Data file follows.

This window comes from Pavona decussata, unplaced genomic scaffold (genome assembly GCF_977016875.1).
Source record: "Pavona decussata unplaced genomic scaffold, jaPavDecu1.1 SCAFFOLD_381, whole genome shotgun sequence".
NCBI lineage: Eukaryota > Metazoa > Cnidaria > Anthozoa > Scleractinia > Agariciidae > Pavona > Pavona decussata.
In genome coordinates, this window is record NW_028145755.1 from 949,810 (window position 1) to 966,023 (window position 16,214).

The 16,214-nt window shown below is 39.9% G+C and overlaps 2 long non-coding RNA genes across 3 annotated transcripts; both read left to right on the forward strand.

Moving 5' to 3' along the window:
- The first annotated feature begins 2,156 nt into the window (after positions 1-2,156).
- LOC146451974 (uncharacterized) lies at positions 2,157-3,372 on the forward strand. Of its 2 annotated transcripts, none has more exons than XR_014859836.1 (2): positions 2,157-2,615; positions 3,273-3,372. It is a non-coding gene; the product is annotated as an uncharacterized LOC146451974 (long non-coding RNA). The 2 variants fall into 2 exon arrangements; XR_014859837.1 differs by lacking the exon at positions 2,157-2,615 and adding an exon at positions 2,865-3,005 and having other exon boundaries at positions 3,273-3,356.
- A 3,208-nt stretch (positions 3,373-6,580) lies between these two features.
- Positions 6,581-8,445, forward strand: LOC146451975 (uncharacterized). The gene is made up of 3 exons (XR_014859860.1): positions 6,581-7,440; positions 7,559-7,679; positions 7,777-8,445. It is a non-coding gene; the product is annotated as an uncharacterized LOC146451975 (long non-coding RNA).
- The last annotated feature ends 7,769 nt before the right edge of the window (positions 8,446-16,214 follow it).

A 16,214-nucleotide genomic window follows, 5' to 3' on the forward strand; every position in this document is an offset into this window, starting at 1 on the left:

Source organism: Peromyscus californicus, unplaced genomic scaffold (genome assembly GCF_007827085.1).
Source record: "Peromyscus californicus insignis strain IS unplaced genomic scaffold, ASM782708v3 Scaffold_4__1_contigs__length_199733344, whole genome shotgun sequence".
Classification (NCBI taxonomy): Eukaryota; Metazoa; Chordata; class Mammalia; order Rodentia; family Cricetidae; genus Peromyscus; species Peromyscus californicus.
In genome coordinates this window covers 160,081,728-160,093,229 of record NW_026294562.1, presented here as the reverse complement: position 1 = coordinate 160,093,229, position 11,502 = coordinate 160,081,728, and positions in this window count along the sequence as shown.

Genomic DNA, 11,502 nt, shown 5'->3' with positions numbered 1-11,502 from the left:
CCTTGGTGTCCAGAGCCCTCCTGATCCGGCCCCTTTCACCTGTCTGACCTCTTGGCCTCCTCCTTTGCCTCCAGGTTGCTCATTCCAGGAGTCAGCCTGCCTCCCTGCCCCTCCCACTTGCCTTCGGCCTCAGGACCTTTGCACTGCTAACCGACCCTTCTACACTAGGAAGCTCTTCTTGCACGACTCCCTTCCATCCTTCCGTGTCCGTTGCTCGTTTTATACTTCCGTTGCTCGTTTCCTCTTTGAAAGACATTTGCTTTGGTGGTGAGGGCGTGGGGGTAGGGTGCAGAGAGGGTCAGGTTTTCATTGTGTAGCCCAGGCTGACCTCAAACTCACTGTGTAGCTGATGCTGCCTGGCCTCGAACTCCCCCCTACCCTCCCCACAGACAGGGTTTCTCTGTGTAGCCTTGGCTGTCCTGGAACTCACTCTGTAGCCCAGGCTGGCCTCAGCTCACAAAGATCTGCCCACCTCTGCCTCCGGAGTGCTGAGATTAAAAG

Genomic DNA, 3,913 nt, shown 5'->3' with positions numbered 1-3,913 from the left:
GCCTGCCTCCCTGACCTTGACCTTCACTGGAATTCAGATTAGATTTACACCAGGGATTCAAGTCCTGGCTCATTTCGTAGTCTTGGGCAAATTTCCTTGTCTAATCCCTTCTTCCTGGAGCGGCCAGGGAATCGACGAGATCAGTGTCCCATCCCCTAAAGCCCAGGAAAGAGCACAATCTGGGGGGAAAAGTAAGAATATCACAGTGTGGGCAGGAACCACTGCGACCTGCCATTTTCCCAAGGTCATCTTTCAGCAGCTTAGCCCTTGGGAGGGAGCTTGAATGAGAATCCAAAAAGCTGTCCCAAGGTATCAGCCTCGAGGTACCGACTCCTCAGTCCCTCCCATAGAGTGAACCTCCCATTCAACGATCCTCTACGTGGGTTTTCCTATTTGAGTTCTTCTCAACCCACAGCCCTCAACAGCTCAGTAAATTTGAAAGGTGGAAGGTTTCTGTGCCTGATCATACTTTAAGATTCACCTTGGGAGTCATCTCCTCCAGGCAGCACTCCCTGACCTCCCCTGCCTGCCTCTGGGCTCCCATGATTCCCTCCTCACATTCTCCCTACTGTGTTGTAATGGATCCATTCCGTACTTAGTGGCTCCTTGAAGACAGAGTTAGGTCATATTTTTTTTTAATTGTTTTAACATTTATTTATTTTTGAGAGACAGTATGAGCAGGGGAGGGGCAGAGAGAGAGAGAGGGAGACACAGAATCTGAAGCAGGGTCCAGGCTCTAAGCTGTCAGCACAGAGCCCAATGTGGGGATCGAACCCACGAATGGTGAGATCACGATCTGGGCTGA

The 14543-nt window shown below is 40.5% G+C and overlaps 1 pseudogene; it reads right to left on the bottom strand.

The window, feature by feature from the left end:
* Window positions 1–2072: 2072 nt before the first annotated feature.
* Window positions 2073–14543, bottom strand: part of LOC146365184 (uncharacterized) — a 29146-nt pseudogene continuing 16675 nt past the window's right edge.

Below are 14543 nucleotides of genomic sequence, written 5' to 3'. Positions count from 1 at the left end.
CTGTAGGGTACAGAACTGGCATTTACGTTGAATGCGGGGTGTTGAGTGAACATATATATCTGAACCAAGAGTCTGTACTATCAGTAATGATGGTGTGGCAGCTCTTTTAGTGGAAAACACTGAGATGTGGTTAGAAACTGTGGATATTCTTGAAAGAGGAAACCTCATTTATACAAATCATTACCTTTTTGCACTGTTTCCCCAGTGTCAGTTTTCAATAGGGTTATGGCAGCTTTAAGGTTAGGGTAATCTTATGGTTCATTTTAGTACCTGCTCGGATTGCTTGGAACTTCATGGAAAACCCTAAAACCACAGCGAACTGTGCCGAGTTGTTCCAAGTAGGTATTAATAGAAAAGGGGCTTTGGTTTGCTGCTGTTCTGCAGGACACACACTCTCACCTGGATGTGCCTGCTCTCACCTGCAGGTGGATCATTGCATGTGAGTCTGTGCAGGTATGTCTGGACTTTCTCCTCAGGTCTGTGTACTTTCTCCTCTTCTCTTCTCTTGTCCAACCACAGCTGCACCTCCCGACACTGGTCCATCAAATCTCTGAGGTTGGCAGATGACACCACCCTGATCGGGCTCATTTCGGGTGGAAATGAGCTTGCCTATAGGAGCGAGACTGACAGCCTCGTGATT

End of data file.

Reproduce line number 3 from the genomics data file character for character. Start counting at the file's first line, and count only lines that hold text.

NCBI lineage: Eukaryota > Metazoa > Cnidaria > Anthozoa > Scleractinia > Agariciidae > Pavona > Pavona decussata.